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Quick Horse Tips

The bugs have been terrible this season. Any horse that it is outside during daylight hours is likely a magnet for the insect brigade. Even well protected horses seem to be more bothered this year than most by rashes, itches and flaking. Here are a couple of ideas that may save you some money and save your horse a lot of irritation:

Homemade insect repellent:
Mix half and half cider vinegar with Pine-Sol® (the Pin-Sol® makes it stick) and apply it from a sprayer bottle. Don’t put it on too thick and keep it off nursing mares. This will last for an hour or two, which is about as long as we’ve found any commercial equine product to be effective. Plus, a gallon of this brew also goes a lot further for a lot less money than products labeled horse fly sprays.

Are your horses literally tearing out their hair?
With the bugs and the weird weather we’ve had this year, a lot of horses are rubbing manes and tails raw. If you’re looking for an inexpensive treatment that is remarkably effective, try oatmeal shampoo. This is not sold as an equine product, but you can find it in any dog section of your feed store or at pet stores for about $12 a bottle. Massage it deep into the tail (or mane, depending on where your issue is). Leave it on for about twenty minutes and then rinse thoroughly. We’ve found treating twice a day clears up the itch by day three when nothing else was effective.

Training Horses with Denny Emerson

Training Horses with Denny Emerson

Excerpt from Turning Challenging Horses into Willing Partners due for release January, 2010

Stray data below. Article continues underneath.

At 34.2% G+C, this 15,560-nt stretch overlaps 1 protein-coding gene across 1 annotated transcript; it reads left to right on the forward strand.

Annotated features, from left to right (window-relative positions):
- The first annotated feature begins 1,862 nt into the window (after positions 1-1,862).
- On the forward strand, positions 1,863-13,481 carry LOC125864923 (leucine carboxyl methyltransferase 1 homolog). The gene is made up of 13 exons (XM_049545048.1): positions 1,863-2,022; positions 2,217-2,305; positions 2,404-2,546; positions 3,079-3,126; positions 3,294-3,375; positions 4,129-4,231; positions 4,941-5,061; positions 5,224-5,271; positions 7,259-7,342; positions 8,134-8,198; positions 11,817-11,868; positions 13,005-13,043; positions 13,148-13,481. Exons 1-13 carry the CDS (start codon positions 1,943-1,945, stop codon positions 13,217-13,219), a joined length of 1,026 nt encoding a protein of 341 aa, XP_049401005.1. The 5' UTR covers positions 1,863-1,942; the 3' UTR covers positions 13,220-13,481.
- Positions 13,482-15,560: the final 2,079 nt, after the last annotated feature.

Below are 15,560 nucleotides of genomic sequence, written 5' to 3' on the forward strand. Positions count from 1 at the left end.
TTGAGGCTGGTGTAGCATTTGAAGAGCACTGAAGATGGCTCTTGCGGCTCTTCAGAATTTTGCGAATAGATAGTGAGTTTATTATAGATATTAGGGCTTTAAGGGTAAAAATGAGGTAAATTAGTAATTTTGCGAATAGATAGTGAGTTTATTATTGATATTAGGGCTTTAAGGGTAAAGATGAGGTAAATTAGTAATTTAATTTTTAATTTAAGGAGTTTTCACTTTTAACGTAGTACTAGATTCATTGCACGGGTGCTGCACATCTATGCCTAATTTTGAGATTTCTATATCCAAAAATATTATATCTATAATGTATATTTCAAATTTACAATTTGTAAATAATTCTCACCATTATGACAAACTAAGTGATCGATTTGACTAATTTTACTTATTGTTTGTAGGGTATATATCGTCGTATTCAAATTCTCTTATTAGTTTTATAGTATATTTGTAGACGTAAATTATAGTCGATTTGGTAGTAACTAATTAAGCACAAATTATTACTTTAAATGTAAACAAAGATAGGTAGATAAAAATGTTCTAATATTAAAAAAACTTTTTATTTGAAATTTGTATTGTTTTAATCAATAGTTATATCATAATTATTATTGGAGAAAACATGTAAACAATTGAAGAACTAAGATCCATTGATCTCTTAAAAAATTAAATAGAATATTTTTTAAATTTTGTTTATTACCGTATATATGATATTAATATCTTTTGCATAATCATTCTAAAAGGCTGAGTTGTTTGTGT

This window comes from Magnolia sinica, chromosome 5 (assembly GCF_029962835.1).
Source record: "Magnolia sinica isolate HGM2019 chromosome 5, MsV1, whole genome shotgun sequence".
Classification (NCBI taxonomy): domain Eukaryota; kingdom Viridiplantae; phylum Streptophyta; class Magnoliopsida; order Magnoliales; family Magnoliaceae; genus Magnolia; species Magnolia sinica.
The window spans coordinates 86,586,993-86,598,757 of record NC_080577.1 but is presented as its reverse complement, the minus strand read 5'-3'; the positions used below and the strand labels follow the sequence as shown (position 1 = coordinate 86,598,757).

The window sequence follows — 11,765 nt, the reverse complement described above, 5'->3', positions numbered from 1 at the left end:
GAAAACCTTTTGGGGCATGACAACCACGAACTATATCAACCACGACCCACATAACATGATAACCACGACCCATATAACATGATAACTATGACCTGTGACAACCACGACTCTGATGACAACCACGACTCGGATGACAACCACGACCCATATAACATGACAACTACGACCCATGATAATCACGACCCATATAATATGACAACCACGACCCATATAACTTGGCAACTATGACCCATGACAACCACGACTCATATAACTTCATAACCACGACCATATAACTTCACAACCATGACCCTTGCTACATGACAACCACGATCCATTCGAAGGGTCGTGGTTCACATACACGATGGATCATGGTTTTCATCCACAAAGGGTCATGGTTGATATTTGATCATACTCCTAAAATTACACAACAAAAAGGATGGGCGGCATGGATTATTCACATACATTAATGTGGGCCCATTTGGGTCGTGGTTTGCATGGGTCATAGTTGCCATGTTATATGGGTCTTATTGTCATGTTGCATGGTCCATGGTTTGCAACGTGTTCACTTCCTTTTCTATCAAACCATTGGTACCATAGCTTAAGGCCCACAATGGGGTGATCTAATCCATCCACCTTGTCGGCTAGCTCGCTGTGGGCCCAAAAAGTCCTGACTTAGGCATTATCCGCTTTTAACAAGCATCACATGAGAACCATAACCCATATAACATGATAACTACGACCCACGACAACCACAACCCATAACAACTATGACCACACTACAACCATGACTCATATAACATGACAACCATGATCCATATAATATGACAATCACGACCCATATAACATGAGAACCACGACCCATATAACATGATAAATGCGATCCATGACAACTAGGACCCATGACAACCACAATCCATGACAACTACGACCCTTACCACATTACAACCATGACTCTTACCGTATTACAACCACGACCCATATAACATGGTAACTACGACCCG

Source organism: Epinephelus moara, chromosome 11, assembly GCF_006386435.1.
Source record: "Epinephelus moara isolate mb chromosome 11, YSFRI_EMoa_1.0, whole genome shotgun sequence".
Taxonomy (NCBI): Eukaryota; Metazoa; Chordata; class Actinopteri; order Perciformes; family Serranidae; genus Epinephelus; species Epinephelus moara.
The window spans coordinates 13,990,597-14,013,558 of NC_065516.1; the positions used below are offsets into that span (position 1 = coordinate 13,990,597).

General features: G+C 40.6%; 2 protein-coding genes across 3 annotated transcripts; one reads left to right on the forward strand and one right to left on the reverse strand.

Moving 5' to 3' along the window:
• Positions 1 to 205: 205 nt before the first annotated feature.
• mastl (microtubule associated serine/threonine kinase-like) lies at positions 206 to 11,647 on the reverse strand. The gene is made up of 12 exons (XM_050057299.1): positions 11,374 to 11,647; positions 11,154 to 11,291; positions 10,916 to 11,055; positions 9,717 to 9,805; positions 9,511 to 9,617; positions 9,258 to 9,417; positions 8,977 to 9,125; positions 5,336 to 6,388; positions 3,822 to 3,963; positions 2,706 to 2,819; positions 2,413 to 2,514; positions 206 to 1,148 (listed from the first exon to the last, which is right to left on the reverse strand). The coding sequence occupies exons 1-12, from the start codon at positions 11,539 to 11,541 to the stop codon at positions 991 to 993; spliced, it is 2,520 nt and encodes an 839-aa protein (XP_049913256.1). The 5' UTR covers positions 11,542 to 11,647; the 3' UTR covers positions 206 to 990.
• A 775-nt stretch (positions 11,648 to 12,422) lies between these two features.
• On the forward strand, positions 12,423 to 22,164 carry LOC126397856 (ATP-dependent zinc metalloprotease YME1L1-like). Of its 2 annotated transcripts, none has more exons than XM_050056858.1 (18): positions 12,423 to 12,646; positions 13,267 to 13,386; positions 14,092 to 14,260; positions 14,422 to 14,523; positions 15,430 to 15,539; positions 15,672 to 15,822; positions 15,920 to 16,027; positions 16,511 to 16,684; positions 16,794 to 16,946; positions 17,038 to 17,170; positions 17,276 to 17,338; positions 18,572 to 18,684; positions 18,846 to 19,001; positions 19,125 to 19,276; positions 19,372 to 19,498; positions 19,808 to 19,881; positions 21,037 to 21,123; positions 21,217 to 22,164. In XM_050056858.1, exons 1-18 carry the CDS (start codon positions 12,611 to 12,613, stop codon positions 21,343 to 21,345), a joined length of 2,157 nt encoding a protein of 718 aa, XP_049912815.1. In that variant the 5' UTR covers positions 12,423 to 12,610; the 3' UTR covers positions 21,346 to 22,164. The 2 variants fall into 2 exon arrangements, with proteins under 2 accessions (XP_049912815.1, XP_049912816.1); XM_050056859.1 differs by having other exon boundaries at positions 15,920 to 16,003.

Maturity provides insight

“I think this is something that comes with getting older,” Denny admits. “There are two ways of addressing ‘my horse won’t do what I want.’ The mature, quiet, classical horseman will say, ‘this horse won’t do what I want, therefore, I am not asking him in a way he understands, or I’m overfacing him with tasks he’s not emotionally prepared to handle.’ But, the impatient person will say, ‘this horse won’t do what I want, therefore, the horse is being bad and I have permission to get on his case and punish him.’ I am now 67 years old, and I need to figure out a quieter or more consistent way to ask him. If you could get the younger ones (riders) to have that more mature attitude toward the training principles, I think you’d have a lot less trouble with horses. If it doesn’t happen in a week, or two weeks, or three months, then that’s OK. But you don’t start to ratchet up the intensity just because it isn’t happening fast enough.

“One of the things that I really do believe is that there can be a very significant difference between someone who is primarily a competitor and someone who is primarily a trainer. Let’s say you’re going to a particular event in two weeks. Your goal is to win the horse trials. If your horse isn’t going well then there’s a funny psychological switch that says ‘my horse is an impediment to my goal’ and you tend to lose patience with your horse.

“If your primary role is a trainer, the objective is to have the horse go well. The event in two weeks is not the priority,” Denny explains. Instead, he says a trainer’s sights are set on finding the right time and place to ensure the horse is able to shine. Patient tolerance and an understanding of equine needs with a schedule designed for the highest-level performance is the focus. “There’s a very different mindset,” he asserts.

“The best horseman is the person that can do both — to be both is really good. I think it’s better to be a good trainer than to be a good competitor. I’ve known a lot of really good competitors where others say ‘that person can really ride, but God forbid that you be his young horse,’ because he doesn’t have the patience to create a young horse. They’re too much in a hurry and they want what they want when they want it,” he notes.

About Denny Emerson: